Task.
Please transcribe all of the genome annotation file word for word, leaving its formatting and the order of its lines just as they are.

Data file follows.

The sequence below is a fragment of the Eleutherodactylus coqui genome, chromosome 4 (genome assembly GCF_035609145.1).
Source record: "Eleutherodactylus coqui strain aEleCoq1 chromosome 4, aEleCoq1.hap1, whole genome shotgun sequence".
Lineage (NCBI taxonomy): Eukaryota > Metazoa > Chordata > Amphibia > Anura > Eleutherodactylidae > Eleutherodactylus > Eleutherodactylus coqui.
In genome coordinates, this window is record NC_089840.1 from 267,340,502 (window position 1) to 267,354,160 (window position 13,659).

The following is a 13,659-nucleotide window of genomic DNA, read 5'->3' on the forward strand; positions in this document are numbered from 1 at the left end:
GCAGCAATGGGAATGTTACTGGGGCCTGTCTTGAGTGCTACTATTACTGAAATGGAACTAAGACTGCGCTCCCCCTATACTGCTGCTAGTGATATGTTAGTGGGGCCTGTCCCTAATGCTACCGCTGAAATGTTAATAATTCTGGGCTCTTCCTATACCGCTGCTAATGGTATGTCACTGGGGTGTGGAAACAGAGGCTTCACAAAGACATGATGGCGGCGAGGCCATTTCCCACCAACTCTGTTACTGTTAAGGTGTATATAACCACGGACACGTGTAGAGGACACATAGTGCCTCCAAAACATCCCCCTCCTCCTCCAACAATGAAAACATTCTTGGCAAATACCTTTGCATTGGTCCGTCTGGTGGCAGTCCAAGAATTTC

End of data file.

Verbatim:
The sequence below is a fragment of the Eleutherodactylus coqui genome, chromosome 4 (genome assembly GCF_035609145.1).
Source record: "Eleutherodactylus coqui strain aEleCoq1 chromosome 4, aEleCoq1.hap1, whole genome shotgun sequence".
Lineage (NCBI taxonomy): Eukaryota > Metazoa > Chordata > Amphibia > Anura > Eleutherodactylidae > Eleutherodactylus > Eleutherodactylus coqui.
In genome coordinates, this window is record NC_089840.1 from 267,340,502 (window position 1) to 267,354,160 (window position 13,659).

The following is a 13,659-nucleotide window of genomic DNA, read 5'->3' on the forward strand; positions in this document are numbered from 1 at the left end:
GCAGCAATGGGAATGTTACTGGGGCCTGTCTTGAGTGCTACTATTACTGAAATGGAACTAAGACTGCGCTCCCCCTATACTGCTGCTAGTGATATGTTAGTGGGGCCTGTCCCTAATGCTACCGCTGAAATGTTAATAATTCTGGGCTCTTCCTATACCGCTGCTAATGGTATGTCACTGGGGTGTGGAAACAGAGGCTTCACAAAGACATGATGGCGGCGAGGCCATTTCCCACCAACTCTGTTACTGTTAAGGTGTATATAACCACGGACACGTGTAGAGGACACATAGTGCCTCCAAAACATCCCCCTCCTCCTCCAACAATGAAAACATTCTTGGCAAATACCTTTGCATTGGTCCGTCTGGTGGCAGTCCAAGAATTTC